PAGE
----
professed physic and surgery, and was highly esteemed among the Spaniards
for his supposed knowledge in those arts; for, being always troubled with
sore shins while he was with us, he kept some plasters and salves by him;
and with these he set up upon his bare natural stock of knowledge and his
experience in kibes. But then he had a very great stock of confidence
withal to help out the other and, being an Irish Roman Catholic, and
having the Spanish language, he had a great advantage of all his
consorts; and he alone lived well there of them all. We were not within
sight of this town but I was shown the hills that overlooked it, and drew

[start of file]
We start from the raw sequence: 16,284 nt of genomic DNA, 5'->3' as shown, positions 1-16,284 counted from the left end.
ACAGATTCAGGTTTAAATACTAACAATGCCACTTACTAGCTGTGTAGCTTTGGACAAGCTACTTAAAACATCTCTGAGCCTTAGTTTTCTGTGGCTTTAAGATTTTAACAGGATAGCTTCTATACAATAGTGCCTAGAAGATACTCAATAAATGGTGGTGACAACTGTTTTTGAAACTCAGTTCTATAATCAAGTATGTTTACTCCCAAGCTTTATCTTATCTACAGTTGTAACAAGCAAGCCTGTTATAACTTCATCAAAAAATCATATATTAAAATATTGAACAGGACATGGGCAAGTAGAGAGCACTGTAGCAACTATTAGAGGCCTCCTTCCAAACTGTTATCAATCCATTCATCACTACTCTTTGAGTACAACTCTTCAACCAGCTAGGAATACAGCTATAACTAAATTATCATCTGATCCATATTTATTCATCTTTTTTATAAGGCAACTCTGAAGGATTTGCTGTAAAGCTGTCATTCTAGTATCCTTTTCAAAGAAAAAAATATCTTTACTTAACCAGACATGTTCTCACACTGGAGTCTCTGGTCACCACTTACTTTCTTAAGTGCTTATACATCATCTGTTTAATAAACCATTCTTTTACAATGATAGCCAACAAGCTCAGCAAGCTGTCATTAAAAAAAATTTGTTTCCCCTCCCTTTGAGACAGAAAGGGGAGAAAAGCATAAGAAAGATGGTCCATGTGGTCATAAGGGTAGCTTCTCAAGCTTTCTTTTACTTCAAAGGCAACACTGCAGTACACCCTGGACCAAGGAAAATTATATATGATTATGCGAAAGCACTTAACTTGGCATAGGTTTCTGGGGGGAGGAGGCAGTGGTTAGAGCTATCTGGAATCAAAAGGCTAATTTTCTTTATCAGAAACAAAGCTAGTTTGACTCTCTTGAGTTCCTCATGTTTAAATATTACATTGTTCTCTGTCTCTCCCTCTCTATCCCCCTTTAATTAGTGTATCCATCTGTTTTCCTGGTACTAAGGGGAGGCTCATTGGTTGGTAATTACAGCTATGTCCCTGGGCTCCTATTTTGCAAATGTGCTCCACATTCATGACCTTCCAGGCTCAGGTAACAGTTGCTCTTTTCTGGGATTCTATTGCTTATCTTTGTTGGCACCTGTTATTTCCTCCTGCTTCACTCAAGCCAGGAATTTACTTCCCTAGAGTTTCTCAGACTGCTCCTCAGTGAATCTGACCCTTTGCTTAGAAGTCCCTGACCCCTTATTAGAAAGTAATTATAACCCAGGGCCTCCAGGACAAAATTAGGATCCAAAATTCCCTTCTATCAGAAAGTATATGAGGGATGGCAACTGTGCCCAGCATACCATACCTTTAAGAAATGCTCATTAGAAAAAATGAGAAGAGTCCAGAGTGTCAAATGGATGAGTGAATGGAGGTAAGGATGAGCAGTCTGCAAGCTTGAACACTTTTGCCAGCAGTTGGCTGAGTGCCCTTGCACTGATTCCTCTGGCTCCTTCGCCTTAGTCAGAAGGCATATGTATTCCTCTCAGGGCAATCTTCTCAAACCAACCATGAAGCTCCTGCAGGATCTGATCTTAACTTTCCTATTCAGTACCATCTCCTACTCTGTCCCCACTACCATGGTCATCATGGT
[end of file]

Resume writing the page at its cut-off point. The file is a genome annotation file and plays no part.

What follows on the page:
a draft of them as we lay off at sea; which I have caused to be engraven
among a few others that I took myself. See the Table.


The time of the year being now too far spent to do anything here it was
concluded to sail from hence to Pulo Condore, a little parcel of islands
on the coast of Cambodia, and carry this prize with us and there careen
if we could find any convenient place for it, designing to return hither
again by the latter end of May and wait for the Acapulco ship that comes
about that time. By our charts (which we were guided by, being strangers
to these parts) this seemed to us then to be a place out of the way where
we might lie snug for a while, and wait the time of returning for our
prey. For we avoided as much as we could the going to lie by at any great
place of commerce lest we should become too much exposed, and perhaps be
assaulted by a force greater than our own.

So, having set our prisoners ashore, we sailed from Luconia the 26th day
of February, with the wind east-north-east and fair weather, and a brisk
gale. We were in latitude 14 degrees north when we began to steer away